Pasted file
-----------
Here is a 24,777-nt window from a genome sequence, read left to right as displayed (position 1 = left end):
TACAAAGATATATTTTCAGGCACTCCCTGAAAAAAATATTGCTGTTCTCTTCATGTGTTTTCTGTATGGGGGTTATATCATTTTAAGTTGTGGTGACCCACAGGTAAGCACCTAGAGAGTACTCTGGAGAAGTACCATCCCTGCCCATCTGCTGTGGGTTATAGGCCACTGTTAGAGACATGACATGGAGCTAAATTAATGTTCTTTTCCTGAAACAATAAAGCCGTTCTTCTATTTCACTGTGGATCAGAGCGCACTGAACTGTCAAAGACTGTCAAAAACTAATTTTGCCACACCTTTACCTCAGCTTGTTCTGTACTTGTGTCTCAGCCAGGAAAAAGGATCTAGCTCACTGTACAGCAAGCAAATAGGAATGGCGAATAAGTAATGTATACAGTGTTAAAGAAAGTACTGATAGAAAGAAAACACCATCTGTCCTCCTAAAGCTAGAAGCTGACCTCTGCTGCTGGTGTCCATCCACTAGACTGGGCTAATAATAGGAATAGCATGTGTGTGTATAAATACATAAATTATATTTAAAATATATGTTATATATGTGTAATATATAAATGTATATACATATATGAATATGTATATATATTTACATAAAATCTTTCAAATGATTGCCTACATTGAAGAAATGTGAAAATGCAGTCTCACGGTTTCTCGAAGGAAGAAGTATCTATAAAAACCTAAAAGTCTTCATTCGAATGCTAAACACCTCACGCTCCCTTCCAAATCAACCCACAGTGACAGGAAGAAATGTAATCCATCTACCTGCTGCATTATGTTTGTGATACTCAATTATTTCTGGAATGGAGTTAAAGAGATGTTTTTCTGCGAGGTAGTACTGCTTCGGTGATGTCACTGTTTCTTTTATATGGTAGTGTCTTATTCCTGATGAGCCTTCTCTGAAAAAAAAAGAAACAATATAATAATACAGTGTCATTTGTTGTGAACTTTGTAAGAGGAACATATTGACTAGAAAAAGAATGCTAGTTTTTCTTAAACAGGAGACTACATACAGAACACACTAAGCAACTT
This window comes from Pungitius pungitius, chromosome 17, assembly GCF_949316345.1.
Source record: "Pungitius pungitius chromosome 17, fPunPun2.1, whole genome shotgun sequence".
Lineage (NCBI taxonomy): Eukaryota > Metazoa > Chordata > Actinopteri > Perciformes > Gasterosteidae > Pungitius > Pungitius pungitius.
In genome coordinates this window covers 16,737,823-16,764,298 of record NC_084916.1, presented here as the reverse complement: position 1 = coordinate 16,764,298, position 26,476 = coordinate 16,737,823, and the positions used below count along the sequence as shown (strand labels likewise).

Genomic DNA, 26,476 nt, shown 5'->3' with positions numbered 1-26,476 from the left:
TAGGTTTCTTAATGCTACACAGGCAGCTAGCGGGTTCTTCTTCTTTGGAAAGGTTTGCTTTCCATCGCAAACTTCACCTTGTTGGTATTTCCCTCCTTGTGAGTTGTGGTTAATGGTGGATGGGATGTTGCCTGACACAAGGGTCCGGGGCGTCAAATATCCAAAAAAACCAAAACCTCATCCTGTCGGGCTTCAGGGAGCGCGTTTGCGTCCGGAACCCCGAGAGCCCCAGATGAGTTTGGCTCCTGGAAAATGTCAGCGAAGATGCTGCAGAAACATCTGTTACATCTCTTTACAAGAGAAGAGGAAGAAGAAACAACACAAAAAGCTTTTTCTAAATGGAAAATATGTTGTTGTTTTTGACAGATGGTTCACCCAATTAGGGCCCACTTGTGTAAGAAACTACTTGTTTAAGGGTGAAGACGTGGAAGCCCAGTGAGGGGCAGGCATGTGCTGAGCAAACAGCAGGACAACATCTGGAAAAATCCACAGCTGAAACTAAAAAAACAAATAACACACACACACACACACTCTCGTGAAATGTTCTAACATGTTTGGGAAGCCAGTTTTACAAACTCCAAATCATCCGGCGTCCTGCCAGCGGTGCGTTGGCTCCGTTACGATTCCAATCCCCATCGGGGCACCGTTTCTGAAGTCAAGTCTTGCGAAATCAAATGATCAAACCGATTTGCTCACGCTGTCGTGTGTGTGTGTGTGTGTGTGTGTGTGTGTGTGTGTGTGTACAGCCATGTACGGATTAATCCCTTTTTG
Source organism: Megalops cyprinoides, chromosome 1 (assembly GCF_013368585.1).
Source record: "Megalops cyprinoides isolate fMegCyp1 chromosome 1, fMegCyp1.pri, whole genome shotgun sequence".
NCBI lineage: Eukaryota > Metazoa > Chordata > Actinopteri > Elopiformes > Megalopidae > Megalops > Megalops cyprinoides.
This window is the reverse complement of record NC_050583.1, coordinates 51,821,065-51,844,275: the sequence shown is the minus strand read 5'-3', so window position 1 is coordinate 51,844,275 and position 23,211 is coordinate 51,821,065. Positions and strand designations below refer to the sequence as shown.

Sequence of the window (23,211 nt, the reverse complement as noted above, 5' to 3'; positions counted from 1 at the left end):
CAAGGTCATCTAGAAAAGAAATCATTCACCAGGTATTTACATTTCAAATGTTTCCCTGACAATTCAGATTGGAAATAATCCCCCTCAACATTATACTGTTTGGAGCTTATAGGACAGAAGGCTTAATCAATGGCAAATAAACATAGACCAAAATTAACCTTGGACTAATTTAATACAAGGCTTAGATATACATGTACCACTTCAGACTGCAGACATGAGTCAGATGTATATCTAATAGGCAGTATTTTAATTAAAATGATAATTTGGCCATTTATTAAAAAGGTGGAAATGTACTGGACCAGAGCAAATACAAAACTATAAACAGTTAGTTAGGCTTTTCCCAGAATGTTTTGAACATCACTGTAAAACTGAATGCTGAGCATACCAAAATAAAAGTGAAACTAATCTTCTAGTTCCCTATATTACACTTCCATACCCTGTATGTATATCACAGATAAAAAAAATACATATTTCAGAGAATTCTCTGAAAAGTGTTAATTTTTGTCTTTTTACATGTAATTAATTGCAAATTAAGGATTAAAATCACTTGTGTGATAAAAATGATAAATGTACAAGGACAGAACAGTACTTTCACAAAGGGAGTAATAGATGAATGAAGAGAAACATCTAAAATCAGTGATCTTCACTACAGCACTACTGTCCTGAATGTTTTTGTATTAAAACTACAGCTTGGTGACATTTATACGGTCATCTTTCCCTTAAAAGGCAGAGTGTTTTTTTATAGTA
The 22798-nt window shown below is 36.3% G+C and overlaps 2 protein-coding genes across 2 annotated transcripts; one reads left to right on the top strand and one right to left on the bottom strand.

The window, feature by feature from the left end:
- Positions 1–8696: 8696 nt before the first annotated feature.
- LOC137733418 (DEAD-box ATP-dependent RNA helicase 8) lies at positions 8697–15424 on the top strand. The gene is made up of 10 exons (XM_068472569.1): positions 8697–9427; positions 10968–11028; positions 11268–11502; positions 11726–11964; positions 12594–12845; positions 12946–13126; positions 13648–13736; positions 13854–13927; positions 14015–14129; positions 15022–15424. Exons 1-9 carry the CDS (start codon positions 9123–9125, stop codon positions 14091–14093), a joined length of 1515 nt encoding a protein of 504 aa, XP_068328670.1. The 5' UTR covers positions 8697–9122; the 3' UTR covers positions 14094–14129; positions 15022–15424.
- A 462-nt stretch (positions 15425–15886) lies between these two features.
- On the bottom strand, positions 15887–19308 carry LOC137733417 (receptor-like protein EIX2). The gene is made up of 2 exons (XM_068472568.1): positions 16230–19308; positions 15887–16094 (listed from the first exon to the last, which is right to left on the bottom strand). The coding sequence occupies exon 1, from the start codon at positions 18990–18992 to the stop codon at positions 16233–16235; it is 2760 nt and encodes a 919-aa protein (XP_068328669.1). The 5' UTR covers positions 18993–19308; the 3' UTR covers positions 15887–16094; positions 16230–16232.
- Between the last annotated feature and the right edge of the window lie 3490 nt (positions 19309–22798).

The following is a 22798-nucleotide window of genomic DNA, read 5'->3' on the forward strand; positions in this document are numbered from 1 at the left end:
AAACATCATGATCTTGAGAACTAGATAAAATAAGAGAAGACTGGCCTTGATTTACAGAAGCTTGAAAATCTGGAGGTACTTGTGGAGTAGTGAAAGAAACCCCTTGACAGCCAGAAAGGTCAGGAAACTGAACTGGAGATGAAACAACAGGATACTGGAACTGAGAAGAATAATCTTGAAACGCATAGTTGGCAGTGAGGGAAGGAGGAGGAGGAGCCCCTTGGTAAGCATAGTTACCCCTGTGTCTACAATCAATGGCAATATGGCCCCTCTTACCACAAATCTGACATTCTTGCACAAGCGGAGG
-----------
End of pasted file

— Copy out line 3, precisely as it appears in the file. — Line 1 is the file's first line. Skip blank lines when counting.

This window comes from Pungitius pungitius, chromosome 17, assembly GCF_949316345.1.